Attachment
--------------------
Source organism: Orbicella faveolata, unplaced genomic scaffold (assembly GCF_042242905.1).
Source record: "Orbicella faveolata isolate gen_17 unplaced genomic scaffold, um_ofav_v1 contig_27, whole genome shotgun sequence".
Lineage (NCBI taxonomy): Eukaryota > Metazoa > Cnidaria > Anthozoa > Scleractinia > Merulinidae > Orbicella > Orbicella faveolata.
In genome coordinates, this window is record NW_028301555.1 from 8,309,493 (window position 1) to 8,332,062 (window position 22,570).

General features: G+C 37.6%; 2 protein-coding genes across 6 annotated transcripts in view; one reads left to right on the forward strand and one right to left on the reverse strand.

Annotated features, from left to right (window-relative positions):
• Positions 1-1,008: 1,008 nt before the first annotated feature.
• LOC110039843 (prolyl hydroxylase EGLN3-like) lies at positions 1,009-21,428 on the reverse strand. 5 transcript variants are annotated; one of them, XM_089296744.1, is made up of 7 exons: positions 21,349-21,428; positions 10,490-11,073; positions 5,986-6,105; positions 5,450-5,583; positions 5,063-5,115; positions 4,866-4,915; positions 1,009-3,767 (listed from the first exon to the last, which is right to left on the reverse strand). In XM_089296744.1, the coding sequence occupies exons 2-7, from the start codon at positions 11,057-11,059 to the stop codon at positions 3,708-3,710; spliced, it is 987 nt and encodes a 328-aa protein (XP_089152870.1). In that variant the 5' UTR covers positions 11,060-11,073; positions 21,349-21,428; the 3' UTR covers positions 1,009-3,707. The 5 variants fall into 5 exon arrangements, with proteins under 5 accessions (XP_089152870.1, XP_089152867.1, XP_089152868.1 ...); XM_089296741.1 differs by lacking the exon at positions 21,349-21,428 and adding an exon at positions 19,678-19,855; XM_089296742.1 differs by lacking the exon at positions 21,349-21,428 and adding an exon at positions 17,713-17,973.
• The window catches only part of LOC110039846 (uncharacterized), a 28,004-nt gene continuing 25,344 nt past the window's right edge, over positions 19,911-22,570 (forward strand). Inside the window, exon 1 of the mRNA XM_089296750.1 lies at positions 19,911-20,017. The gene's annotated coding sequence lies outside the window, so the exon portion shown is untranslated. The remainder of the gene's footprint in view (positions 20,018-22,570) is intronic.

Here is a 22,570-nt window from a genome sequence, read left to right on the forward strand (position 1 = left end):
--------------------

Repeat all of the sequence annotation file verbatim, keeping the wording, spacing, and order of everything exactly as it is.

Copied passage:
Source organism: Orbicella faveolata, unplaced genomic scaffold (assembly GCF_042242905.1).
Source record: "Orbicella faveolata isolate gen_17 unplaced genomic scaffold, um_ofav_v1 contig_27, whole genome shotgun sequence".
Lineage (NCBI taxonomy): Eukaryota > Metazoa > Cnidaria > Anthozoa > Scleractinia > Merulinidae > Orbicella > Orbicella faveolata.
In genome coordinates, this window is record NW_028301555.1 from 8,309,493 (window position 1) to 8,332,062 (window position 22,570).

General features: G+C 37.6%; 2 protein-coding genes across 6 annotated transcripts in view; one reads left to right on the forward strand and one right to left on the reverse strand.

Annotated features, from left to right (window-relative positions):
• Positions 1-1,008: 1,008 nt before the first annotated feature.
• LOC110039843 (prolyl hydroxylase EGLN3-like) lies at positions 1,009-21,428 on the reverse strand. 5 transcript variants are annotated; one of them, XM_089296744.1, is made up of 7 exons: positions 21,349-21,428; positions 10,490-11,073; positions 5,986-6,105; positions 5,450-5,583; positions 5,063-5,115; positions 4,866-4,915; positions 1,009-3,767 (listed from the first exon to the last, which is right to left on the reverse strand). In XM_089296744.1, the coding sequence occupies exons 2-7, from the start codon at positions 11,057-11,059 to the stop codon at positions 3,708-3,710; spliced, it is 987 nt and encodes a 328-aa protein (XP_089152870.1). In that variant the 5' UTR covers positions 11,060-11,073; positions 21,349-21,428; the 3' UTR covers positions 1,009-3,707. The 5 variants fall into 5 exon arrangements, with proteins under 5 accessions (XP_089152870.1, XP_089152867.1, XP_089152868.1 ...); XM_089296741.1 differs by lacking the exon at positions 21,349-21,428 and adding an exon at positions 19,678-19,855; XM_089296742.1 differs by lacking the exon at positions 21,349-21,428 and adding an exon at positions 17,713-17,973.
• The window catches only part of LOC110039846 (uncharacterized), a 28,004-nt gene continuing 25,344 nt past the window's right edge, over positions 19,911-22,570 (forward strand). Inside the window, exon 1 of the mRNA XM_089296750.1 lies at positions 19,911-20,017. The gene's annotated coding sequence lies outside the window, so the exon portion shown is untranslated. The remainder of the gene's footprint in view (positions 20,018-22,570) is intronic.

Here is a 22,570-nt window from a genome sequence, read left to right on the forward strand (position 1 = left end):